I further posit that if everything about this show were held constant, with the exception of swapping Mormonism for Islam, few (if any) would laugh at a single line, even devout atheists who think all religions are absurd. In fact, the show wouldn’t be made. On the off chance that I’m wrong about that, I’m sure it would close pretty quickly. In the end, some things aren’t funny (or aren’t allowed to be in our Politically Correct environment).

Thankfully, Mormons are a peaceful bunch who aren’t even likely to sue (unlike, say, Scientologists, when they are made fun of). So hey, let’s all take our best shot at Mormons, they’re obviously good sports!

It’s a funny thing about strongly held beliefs. Over time, they can change, either because they’re proven to be wrong, or because something else makes us rethink aspects of them.

The earth was flat, then it wasn’t (perhaps someday it will be again). Nothing can go faster than the speed of light, even in theory (except for warp speed in Star Trek). Oops, some neutrinos travel faster than the speed of light (man was Einstein a moron). Let’s not get started on our Food Pyramid (which minute of the day is it now, so I know which Pyramid to refer to?).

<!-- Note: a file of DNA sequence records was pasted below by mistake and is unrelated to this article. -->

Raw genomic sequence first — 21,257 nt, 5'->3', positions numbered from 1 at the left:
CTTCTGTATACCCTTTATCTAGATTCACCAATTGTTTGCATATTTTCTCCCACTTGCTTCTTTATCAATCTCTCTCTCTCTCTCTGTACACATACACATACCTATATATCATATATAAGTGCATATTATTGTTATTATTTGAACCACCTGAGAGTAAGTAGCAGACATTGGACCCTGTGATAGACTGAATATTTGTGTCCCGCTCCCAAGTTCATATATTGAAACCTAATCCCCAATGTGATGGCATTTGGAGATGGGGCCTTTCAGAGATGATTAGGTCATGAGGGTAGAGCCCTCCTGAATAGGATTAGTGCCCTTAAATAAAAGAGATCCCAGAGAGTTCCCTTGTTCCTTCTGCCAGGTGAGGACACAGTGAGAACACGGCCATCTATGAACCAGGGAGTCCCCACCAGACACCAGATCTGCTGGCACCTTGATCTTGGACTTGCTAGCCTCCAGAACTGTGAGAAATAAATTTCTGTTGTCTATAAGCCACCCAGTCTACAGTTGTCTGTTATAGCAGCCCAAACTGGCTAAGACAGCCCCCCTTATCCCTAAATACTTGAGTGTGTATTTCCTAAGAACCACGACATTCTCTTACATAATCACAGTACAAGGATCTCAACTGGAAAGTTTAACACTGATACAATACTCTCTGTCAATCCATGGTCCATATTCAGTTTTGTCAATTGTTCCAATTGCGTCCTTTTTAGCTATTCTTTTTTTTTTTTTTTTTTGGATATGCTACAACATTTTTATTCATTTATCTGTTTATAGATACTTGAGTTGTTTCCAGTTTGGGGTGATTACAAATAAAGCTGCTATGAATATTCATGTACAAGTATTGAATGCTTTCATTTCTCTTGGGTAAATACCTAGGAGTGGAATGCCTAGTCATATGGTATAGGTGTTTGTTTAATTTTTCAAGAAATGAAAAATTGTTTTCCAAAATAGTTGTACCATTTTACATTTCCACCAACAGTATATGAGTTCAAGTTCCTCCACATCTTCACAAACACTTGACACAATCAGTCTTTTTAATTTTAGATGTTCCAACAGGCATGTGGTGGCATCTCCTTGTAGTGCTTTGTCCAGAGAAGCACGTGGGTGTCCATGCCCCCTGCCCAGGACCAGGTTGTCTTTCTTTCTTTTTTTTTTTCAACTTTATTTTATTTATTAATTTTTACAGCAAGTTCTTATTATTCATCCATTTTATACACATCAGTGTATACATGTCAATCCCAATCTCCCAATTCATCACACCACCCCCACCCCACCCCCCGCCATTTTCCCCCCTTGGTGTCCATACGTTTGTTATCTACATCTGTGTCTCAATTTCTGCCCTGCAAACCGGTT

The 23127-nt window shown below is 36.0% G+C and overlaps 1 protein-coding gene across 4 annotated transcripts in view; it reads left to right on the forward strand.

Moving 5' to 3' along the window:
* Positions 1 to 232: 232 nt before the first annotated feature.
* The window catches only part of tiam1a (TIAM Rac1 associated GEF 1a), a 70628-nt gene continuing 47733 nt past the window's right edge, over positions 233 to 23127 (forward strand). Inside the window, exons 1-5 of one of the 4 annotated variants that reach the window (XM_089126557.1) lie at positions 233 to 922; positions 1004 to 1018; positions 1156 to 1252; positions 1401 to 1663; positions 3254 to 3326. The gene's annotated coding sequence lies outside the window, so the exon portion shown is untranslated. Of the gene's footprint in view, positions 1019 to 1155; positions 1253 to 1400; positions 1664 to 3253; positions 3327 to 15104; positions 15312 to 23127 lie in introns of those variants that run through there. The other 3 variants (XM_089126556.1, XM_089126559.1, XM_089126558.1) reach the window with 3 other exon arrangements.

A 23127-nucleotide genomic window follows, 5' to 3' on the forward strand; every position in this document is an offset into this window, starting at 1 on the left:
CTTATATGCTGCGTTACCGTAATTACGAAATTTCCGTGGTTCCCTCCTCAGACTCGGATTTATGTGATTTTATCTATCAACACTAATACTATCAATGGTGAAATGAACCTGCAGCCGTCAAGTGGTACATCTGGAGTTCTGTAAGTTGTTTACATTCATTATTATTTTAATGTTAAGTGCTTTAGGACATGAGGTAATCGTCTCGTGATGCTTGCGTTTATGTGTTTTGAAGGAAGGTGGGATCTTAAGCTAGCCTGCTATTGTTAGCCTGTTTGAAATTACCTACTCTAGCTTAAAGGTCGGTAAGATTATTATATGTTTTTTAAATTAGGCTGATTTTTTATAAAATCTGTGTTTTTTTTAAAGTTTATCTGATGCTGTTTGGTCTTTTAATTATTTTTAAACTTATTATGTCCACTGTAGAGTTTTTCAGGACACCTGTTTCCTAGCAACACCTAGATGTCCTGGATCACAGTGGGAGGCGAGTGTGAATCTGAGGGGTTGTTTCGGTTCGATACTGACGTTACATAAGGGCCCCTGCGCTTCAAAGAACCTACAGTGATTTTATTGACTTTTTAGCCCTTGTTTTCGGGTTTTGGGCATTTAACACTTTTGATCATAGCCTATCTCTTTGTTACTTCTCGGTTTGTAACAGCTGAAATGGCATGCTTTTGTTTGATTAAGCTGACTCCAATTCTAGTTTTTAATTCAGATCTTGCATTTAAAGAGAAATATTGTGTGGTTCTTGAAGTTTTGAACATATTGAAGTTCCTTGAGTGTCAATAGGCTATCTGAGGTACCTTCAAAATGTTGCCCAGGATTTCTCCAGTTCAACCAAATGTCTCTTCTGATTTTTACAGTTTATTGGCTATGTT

I started this out by mentioning that I’m a Scorpio. Well, am I? According to this article in Time Magazine (the most respected publication on our planet, can I get an amen?), I am no longer a Scorpio. In fact, Scorpio is now exactly a week-long phenomenon, and not a single person who was a Scorpio before is one now.

What? Is nothing sacred anymore? When you can’t trust your Zodiac Sign, it’s clearly an indication of end days, no?

I’ll finish this off by stating that it’s extremely rare that I agree with a review in The New York Times. Typically, when they love a show, I hate it. When they hate it, I at least enjoyed it, often loved it.